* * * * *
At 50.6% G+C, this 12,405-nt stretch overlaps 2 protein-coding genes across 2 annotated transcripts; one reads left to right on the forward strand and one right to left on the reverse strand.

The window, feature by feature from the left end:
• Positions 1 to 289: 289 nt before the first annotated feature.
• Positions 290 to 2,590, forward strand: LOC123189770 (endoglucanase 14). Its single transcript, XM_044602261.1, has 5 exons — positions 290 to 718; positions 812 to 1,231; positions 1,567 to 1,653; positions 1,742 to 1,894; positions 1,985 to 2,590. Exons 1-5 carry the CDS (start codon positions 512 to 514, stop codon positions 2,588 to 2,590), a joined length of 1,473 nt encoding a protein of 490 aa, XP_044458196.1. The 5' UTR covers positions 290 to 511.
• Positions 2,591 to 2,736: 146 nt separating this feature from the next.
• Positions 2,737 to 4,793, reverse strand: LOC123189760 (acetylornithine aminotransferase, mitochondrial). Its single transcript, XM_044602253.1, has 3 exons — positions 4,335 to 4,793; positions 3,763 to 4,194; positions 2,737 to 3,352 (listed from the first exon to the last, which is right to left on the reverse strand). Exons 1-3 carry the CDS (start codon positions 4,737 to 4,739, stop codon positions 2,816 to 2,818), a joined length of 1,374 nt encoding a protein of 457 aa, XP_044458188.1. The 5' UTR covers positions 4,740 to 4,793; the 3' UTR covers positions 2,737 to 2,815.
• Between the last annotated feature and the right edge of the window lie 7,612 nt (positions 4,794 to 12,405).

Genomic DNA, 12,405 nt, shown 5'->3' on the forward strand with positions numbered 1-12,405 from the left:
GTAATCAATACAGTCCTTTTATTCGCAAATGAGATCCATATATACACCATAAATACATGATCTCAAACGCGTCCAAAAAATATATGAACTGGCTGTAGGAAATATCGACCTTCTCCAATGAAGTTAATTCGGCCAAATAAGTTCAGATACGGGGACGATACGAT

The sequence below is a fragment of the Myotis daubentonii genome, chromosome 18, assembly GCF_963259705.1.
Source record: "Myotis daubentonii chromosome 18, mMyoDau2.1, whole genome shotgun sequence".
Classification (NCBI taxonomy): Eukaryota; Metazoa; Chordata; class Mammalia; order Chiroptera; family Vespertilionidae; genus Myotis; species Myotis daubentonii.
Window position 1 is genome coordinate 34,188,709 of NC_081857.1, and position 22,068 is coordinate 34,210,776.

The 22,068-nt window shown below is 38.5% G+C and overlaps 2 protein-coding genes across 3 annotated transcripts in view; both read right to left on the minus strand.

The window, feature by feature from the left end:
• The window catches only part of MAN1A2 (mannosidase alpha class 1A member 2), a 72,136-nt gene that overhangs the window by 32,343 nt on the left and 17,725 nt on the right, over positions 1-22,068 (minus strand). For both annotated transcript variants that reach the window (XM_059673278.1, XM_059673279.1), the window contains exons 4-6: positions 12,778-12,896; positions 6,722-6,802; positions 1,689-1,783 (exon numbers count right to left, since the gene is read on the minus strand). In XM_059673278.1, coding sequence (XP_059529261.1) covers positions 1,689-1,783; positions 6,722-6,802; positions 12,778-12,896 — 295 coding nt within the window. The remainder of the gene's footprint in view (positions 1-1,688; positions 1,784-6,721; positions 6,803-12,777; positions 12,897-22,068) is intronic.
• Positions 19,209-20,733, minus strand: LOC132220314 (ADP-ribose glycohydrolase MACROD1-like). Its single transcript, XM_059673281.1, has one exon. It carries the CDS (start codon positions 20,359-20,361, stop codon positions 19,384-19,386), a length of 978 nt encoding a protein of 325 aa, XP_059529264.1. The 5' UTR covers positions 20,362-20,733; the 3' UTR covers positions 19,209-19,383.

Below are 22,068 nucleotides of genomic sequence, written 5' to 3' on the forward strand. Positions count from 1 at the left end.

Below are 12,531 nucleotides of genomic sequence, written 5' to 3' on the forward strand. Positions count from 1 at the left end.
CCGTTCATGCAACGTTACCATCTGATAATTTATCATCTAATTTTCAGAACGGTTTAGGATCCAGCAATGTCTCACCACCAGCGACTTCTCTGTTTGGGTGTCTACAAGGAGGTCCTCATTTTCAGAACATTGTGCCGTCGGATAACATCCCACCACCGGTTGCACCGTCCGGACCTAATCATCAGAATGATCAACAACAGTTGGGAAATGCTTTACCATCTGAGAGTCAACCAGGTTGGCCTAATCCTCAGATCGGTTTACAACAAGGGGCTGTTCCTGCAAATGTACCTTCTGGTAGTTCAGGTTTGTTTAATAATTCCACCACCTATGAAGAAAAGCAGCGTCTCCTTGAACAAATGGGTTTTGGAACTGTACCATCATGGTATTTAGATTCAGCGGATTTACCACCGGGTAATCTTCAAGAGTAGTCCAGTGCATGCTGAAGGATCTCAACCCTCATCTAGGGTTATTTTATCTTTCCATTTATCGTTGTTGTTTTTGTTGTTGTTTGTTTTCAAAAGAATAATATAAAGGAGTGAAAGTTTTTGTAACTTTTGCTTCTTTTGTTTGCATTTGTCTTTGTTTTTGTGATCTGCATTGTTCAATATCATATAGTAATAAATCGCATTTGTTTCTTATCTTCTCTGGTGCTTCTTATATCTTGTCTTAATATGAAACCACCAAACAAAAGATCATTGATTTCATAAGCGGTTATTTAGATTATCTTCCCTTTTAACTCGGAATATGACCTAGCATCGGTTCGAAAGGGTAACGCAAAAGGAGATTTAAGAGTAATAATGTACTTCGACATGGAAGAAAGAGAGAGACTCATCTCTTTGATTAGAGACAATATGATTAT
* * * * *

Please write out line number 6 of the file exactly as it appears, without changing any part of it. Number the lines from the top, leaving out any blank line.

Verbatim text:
• Positions 2,737 to 4,793, reverse strand: LOC123189760 (acetylornithine aminotransferase, mitochondrial). Its single transcript, XM_044602253.1, has 3 exons — positions 4,335 to 4,793; positions 3,763 to 4,194; positions 2,737 to 3,352 (listed from the first exon to the last, which is right to left on the reverse strand). Exons 1-3 carry the CDS (start codon positions 4,737 to 4,739, stop codon positions 2,816 to 2,818), a joined length of 1,374 nt encoding a protein of 457 aa, XP_044458188.1. The 5' UTR covers positions 4,740 to 4,793; the 3' UTR covers positions 2,737 to 2,815.